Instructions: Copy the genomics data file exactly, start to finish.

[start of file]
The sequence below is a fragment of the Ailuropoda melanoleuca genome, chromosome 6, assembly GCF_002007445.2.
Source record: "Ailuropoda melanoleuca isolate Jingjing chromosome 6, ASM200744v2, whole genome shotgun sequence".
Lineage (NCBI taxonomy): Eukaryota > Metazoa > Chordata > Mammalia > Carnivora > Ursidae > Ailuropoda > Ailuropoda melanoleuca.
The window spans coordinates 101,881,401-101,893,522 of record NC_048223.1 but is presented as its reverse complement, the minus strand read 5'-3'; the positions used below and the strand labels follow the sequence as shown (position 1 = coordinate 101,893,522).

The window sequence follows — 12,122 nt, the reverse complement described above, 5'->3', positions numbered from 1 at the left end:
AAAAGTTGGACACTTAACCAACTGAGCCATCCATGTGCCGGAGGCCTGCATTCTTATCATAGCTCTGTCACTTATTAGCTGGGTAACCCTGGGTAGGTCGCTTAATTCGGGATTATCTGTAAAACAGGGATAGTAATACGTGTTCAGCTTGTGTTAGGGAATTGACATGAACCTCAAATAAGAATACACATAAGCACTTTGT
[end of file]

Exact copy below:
The sequence below is a fragment of the Ailuropoda melanoleuca genome, chromosome 6, assembly GCF_002007445.2.
Source record: "Ailuropoda melanoleuca isolate Jingjing chromosome 6, ASM200744v2, whole genome shotgun sequence".
Lineage (NCBI taxonomy): Eukaryota > Metazoa > Chordata > Mammalia > Carnivora > Ursidae > Ailuropoda > Ailuropoda melanoleuca.
The window spans coordinates 101,881,401-101,893,522 of record NC_048223.1 but is presented as its reverse complement, the minus strand read 5'-3'; the positions used below and the strand labels follow the sequence as shown (position 1 = coordinate 101,893,522).

The window sequence follows — 12,122 nt, the reverse complement described above, 5'->3', positions numbered from 1 at the left end:
AAAAGTTGGACACTTAACCAACTGAGCCATCCATGTGCCGGAGGCCTGCATTCTTATCATAGCTCTGTCACTTATTAGCTGGGTAACCCTGGGTAGGTCGCTTAATTCGGGATTATCTGTAAAACAGGGATAGTAATACGTGTTCAGCTTGTGTTAGGGAATTGACATGAACCTCAAATAAGAATACACATAAGCACTTTGT